Abortion has become one of the most widely debated ethical issues of our time. On one side are pro-choice supporters-individuals who favor a woman's reproductive rights, including the right to choose to have an abortion.
On the other side are the pro-life advocates, who may oppose abortion for any reason or who may only accept abortion in extreme circumstances, as when the mother's life would be threatened by carrying a pregnancy to term. At one end of this ethical spectrum are pro-choice defenders who believe the fetus is only a potential human being when it becomes viable, that is, able to survive outside its mother's womb.
Until this time the fetus has no legal rights-the rights belong to the woman carrying the fetus, who can decide whether or not to bring the pregnancy to full term. At the other end of the spectrum are pro-life supporters who believe the fetus is a human being from the time of conception. As such, the fetus has the legal right to life from the moment the egg and sperm unite. Between these positions lies a continuum of ethical, religious, and political positions.
A variety of ethical arguments have been made on both sides of the abortion issue, but no consensus or compromise has ever been reached because, in the public policy debate, the most vocal pro-choice and pro-life champions have radically different views about the status of a fetus. Embryology, the study of fetal development, offers little insight about the fetus's status at the time of conception, further confounding the issue for both sides. In addition, the point during pregnancy when a fetus becomes viable has changed over the years as medical advances have made it possible to keep a premature baby alive at an earlier stage. The current definition of viability is generally accepted at about 24 weeks gestation; a small percentage of babies born at about 22 weeks gestation have been kept alive with intensive medical care. Despite the most advanced medical care, however, babies born prematurely are more at risk for long-term medical and developmental problems.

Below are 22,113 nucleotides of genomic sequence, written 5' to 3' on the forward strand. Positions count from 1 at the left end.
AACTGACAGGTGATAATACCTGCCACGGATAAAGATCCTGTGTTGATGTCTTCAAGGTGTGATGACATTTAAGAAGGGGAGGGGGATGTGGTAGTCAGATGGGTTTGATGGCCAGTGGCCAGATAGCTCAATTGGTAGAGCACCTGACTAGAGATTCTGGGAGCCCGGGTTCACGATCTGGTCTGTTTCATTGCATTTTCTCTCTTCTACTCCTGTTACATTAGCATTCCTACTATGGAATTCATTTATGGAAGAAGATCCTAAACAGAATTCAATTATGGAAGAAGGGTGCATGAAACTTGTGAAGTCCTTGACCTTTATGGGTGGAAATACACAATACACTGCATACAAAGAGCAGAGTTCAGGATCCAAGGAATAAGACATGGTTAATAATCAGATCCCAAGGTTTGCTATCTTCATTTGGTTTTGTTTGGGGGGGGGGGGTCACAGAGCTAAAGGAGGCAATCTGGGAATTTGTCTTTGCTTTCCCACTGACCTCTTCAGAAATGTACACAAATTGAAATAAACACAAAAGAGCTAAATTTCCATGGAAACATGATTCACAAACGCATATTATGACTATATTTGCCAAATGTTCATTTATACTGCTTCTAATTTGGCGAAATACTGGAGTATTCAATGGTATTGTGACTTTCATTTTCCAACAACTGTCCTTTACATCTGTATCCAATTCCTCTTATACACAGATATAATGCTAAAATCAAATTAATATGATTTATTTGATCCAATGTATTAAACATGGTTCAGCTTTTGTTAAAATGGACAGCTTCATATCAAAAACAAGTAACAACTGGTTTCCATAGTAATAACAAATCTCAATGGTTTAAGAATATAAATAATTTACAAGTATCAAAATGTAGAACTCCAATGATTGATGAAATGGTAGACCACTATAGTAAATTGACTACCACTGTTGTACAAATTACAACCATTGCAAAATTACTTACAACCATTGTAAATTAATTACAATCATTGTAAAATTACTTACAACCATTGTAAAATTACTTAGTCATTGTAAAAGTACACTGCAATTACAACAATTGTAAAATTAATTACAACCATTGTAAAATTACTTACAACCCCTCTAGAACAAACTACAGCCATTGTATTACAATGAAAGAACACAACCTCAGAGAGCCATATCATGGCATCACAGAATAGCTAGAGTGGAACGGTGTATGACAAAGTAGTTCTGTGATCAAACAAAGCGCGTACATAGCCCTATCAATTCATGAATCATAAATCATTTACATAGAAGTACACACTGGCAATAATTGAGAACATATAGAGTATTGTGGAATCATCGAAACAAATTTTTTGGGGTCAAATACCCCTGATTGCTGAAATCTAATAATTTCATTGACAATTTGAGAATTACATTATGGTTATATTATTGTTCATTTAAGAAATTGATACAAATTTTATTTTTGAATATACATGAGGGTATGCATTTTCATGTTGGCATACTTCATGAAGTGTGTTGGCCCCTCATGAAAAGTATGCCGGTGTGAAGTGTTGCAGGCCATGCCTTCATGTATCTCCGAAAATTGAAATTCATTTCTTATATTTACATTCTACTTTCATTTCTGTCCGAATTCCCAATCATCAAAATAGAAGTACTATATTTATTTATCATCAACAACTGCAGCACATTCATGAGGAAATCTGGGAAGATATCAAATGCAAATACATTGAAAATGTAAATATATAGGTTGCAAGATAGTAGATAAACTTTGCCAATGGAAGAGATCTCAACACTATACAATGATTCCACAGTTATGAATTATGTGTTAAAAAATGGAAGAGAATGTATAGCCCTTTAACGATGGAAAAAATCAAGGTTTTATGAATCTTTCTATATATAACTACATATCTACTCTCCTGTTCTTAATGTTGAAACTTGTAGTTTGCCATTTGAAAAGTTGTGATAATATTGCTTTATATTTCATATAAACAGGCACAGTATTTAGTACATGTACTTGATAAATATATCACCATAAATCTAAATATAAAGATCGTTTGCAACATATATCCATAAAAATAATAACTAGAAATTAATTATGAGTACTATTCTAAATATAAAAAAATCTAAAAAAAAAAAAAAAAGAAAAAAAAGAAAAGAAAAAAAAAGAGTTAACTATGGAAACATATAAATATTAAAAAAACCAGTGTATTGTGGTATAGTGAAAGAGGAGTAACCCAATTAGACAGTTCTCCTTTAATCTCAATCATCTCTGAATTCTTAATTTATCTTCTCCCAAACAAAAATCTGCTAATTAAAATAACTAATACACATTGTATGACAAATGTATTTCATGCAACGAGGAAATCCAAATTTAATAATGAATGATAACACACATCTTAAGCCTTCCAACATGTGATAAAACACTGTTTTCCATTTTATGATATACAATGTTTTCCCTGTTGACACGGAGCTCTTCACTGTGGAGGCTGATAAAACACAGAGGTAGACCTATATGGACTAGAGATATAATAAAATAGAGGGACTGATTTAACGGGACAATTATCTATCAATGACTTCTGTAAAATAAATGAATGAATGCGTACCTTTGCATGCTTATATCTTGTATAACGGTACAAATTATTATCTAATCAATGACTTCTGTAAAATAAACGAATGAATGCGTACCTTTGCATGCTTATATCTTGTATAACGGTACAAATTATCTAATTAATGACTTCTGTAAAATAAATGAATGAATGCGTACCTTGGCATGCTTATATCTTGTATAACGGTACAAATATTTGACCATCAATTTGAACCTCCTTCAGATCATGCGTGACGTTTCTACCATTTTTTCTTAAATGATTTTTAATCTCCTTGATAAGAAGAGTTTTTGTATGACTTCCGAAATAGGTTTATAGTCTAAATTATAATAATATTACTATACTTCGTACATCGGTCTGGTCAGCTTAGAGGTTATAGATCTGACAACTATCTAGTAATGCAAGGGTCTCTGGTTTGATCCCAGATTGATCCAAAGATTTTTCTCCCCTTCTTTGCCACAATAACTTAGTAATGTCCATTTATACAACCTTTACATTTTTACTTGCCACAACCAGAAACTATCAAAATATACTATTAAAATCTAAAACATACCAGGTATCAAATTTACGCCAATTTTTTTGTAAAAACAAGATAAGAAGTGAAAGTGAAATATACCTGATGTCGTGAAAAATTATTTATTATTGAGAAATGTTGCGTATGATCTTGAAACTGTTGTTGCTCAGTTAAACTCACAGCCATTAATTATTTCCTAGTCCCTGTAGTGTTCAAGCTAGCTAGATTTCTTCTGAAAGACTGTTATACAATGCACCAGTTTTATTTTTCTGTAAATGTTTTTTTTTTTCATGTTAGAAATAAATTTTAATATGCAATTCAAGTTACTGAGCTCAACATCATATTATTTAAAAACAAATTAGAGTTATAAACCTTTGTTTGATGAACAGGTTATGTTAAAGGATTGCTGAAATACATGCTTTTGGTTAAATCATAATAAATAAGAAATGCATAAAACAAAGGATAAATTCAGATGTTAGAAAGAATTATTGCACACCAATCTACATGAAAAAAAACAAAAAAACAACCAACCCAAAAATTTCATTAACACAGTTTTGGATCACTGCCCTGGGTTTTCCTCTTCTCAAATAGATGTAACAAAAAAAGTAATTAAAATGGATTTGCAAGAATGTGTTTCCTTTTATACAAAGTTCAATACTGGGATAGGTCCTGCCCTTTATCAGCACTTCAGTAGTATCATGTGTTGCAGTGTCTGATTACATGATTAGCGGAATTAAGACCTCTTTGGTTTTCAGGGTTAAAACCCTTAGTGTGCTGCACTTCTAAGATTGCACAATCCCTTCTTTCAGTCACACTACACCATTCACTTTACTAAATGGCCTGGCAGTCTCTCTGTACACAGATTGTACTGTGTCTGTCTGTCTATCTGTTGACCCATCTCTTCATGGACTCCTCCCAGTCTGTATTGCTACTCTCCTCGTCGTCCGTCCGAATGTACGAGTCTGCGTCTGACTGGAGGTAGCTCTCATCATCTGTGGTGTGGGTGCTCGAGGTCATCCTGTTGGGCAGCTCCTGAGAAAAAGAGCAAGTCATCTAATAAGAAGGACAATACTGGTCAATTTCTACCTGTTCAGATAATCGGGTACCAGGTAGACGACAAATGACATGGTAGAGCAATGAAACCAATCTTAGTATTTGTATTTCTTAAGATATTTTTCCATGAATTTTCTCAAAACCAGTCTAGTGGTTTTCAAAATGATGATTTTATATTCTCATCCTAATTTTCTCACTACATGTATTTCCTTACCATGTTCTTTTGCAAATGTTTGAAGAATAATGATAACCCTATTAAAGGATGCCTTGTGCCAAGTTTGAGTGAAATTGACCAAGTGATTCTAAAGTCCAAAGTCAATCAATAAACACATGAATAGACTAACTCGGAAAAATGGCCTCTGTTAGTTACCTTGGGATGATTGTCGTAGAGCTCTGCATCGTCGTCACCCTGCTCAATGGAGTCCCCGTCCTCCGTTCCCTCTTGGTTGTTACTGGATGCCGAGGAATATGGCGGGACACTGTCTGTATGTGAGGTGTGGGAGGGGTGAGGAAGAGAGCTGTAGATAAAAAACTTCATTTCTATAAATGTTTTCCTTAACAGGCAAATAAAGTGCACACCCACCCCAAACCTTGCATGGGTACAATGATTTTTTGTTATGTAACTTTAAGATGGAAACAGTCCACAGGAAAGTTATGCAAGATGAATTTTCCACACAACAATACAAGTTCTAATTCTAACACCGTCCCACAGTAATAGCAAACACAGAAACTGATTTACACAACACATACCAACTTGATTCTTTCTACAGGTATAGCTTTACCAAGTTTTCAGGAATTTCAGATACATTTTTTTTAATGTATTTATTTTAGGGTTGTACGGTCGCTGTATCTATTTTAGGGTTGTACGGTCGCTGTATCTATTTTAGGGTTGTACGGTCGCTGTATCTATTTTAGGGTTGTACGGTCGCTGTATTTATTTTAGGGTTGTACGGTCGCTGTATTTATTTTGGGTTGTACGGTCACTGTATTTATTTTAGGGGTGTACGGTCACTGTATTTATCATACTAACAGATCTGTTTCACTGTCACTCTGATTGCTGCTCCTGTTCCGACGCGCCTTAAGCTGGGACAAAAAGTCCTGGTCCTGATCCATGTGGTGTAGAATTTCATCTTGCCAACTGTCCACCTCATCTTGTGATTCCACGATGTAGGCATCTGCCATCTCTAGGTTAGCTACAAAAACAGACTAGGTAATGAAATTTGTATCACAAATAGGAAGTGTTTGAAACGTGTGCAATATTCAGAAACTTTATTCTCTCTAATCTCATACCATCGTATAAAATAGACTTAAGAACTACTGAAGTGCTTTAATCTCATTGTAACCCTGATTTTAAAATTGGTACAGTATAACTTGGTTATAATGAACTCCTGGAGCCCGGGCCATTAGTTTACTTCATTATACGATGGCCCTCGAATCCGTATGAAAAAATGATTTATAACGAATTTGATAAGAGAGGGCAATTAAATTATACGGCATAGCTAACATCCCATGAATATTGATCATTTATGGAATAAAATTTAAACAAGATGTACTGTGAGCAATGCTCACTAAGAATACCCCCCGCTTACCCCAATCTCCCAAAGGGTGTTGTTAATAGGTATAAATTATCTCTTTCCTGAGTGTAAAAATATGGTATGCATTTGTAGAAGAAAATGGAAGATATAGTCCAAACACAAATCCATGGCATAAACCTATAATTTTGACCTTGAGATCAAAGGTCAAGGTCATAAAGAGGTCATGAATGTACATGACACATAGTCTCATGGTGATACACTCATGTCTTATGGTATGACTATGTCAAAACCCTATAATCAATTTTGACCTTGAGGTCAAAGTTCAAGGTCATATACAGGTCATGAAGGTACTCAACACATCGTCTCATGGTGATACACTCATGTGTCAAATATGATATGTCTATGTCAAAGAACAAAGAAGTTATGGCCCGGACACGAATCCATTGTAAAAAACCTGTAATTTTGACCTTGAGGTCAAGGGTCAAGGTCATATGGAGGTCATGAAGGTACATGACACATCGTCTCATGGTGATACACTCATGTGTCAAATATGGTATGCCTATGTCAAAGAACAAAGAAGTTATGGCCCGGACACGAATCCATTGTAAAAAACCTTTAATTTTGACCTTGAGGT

This combination of medical ambiguities and emotional political confrontations has led to considerable hostility in the abortion debate. For many people, however, the lines between pro-choice and pro-life are blurred and the issue is far less polarized. Many women who consider themselves pro-life supporters are concerned about possible threats to reproductive rights and the danger of allowing the government to decide what medical options are available to them. Similarly, many pro-choice individuals are deeply saddened by the act of abortion and seek to minimize its use through better education about birth control, and, in particular, emergency contraception, birth-control methods that prevent pregnancy after unprotected sexual intercourse.